If you run a company or a fair chunk of it, and honestly want to steer your company to better climate and humanity focused stewardship (beyond keeping all those Gen Z and Millennials from joining your competition), it's worth having a genuine look at how the juniors in your office behave and using some of the principals in the development of your own and corporate KPIs.
Creating and ESG policy position, publishing purpose and even linking to UN SDGs is good, but genuinely taking the time to understand what your own employees and customers are really interested in will secure you far more impact.
STATUS IS TYPICALLY LINKED TO INFLUENCE, BUT IT IS SITUATIONAL.
IT MIGHT SURPRISE YOU TO DISCOVER THAT EMMA THE JUNIOR HAS INFLUENCE ALL OVER THE WORLD. IT'S BECAUSE OF A VERY SIMPLE SET OF REASONS. SHE BUYS FAIR TRADE, ORGANIC AND LOCAL GOODS. SHE ALSO RECYCLES, BUYS WELL MADE CLOTHES SHE CAN WASH AND MATCHES THEM WITH OP SHOP PURCHASES.
SHE POSTS ABOUT WHAT SHE DOES ON SOCIAL MEDIA.
It's not as if you have to spend hours a day mediating the subject. It's not something that you have to think about much once you get the hang of it, but if you do think about it, even a little, you begin to understand how your power, personally and professionally, can have way more conscious reach.
There are a thousand ways this point is true, but here's a few to get you thinking and whose logic might help drive your own corporate KPIs.
Fairtrade isn't just for ticking feel good boxes. It actually changes things. Fairtrade strategies effectively enable (mostly 3rd world) local adaptation and mitigation for climate, by ensuring that farmers get paid properly in the first place.
PAYING FAIR WAGES ALLOWS FARMERS TO PLAN THEIR PRODUCTION AND FARM MANAGEMENT AND GET OUT OF POVERTY. IT ALSO GETS COMMUNITIES AND COUNTRIES OFF INTERNATIONAL AID.
In many cases, fair trade support has also demonstrably lifted women in particular out of poverty, into education and roles within communities. The impact on climate when the lives of women is secure, is well documented.
WORKING WOMEN INVEST MORE IN LOCAL COMMUNITIES, MORE EDUCATED WOMEN HAVE LESS CHILDREN AND COMMUNITIES TEND TO BE FAR MORE PROACTIVELY MANAGED WITH WOMEN PARTICIPATING.
Biodynamic, organic and pesticide free food means less chemicals in the air, the waterways and in the ground. That means less people getting sick, less micro-organisms getting killed and less money for Monsanto. People like Emma know for instance that bee populations are dwindling because bees are being killed by pesticides ladeled onto crops like almonds. So she doesn't buy almonds or almond milk unless it's local and organic.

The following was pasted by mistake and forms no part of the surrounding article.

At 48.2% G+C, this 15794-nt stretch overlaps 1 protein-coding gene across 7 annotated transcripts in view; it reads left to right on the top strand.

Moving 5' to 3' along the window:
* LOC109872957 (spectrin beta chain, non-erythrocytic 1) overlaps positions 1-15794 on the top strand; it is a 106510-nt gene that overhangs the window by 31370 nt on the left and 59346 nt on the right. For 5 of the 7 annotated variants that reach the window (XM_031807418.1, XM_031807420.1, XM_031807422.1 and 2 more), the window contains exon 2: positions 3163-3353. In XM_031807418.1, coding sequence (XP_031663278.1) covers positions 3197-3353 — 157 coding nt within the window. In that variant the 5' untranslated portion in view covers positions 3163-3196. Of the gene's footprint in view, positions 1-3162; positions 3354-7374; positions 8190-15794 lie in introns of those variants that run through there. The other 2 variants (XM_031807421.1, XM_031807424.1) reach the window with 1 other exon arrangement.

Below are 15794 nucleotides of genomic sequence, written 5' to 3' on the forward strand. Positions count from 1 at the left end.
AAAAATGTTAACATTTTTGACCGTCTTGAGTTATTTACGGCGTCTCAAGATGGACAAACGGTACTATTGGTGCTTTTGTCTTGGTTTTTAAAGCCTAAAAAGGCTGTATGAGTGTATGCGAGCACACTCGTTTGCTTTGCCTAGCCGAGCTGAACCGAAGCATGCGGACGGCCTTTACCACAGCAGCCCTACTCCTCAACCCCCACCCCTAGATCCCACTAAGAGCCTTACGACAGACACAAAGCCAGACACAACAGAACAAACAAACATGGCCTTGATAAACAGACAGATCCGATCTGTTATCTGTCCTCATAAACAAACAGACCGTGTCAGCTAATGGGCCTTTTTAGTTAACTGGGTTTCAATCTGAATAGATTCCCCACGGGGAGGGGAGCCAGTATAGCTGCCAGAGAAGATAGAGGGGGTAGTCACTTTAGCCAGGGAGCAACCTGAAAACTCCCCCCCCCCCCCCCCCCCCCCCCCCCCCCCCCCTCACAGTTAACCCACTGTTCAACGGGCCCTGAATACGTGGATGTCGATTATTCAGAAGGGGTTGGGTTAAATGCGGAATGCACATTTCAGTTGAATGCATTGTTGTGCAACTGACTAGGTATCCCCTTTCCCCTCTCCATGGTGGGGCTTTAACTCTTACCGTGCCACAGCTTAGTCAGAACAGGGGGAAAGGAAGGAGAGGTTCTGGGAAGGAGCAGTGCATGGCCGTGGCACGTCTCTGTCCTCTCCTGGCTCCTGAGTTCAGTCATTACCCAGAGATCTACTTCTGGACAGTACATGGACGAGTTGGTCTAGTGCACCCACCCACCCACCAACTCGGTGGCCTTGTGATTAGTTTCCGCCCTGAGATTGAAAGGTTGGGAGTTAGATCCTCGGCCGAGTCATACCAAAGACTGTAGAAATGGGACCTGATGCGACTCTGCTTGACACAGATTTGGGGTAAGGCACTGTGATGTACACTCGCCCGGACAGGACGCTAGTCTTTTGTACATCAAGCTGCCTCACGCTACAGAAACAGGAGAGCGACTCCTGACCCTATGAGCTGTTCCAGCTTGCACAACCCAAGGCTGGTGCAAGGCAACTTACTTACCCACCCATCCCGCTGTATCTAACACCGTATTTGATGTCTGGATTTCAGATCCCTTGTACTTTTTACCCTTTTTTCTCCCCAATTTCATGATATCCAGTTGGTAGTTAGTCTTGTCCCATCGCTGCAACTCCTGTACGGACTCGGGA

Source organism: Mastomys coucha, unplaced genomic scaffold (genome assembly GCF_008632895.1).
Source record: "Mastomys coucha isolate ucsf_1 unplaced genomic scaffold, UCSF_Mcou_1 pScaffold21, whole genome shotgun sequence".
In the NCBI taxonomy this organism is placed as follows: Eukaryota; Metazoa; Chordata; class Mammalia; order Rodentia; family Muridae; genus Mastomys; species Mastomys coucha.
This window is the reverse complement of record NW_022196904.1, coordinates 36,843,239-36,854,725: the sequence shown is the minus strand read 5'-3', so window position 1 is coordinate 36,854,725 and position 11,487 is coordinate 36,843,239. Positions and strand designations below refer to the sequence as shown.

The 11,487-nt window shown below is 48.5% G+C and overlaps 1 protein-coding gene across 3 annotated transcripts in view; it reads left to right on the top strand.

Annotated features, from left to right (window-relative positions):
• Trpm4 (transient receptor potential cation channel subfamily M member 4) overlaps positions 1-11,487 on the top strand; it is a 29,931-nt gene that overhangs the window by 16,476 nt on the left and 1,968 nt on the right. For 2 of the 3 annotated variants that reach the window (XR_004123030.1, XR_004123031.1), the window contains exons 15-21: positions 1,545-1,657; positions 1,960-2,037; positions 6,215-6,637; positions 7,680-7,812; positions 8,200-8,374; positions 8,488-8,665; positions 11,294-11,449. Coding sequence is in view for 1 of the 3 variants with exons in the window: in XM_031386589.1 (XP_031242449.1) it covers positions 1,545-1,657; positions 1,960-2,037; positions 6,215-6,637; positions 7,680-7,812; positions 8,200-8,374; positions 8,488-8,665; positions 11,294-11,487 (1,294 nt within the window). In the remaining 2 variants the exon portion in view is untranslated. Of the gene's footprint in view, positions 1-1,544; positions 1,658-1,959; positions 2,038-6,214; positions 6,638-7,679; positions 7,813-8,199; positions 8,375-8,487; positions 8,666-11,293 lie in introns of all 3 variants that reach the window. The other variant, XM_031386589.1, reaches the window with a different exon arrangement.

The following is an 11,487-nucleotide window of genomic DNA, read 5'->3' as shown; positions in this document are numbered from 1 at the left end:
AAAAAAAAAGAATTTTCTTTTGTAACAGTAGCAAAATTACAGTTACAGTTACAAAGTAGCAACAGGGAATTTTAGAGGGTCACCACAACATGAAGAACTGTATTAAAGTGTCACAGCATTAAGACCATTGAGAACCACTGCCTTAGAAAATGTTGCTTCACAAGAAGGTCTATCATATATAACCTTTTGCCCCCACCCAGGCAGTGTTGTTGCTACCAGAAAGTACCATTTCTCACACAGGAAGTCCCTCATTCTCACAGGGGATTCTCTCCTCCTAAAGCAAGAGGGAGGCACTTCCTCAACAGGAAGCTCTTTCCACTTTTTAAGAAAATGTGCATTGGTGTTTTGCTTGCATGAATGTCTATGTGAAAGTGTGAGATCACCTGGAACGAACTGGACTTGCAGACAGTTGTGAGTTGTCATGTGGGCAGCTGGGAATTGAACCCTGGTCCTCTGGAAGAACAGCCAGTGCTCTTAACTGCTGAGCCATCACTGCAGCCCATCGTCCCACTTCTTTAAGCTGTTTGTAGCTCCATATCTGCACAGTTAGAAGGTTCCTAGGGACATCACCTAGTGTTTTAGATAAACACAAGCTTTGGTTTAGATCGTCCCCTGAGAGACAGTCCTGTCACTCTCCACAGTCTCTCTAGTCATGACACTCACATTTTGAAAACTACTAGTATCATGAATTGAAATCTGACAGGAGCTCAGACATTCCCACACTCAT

HIGH DEMAND FOR SPECIFIC FOOD DRIVES MONOCULTURE PRODUCTION AND HOMOGENISED FOOD SUPPLY. IT IS WELL DOCUMENTED THAT WE USED TO EAT AROUND 7,000 SPECIES OF PLANTS USED AS FOOD CROPS, BUT NOW PRETTY MUCH EAT 150 COMMERCIALLY GROWN CROPS.
Varieties within these crops are chosen for their responsiveness to chemical fertilizers, pesticides and irrigation water — and for their ability to withstand long-distance transport and sit in storage or on shelves.
One of the big issues with products like coffee, now the second most traded commodity after oil, is that that even if you buy Fair Trade and Organic, you are still generally shipping the product half-way across the world.
Buying anything local, supports your local community and the people who rely on you to make a living. Locally grown produce is invariably sold seasonally so is fresher, more nutritious and better for you.
Superannuation funds were among the first big players into the ethical investment space - and so they should be. Super is the one pile of money that is owned by every working Australian. With reportedly 86% of Australians now believing it’s important to invest in responsible or ethical options - that's not just ethics and morals, it's climate change.
Superannuation funds are a real litmus test of what is important to society as they need to be transparently investing in areas that won't become stranded assets by the time a 28-year-old turns 68. That's how a coal mine moves from being a climate change argument to an investment decision.
Voting with your wallet and posting on social media speaks loudly to the people who make stuff. Even if you don't do it, there are plenty of Emmas who are. The more we support good, clean, nutritious products, the more of them will be made. Brand loyalty in retail is a moot point anyway so it's not as if an expensive ad campaign is going to permanently revive flagging sales of crappy products.
People like Emma are conscious of the difference they can make to others - positively and negatively. They act consciously. They get brands to do better. They aren't just focused on who is doing what to who at the office.
By the way, Emma also takes less days off work, drinks way less than you and she really does have her eyes on you. Maybe you're a mentor, but more likely she's planning what she's going to do when she gets your job one day.
Maybe talk to her about it.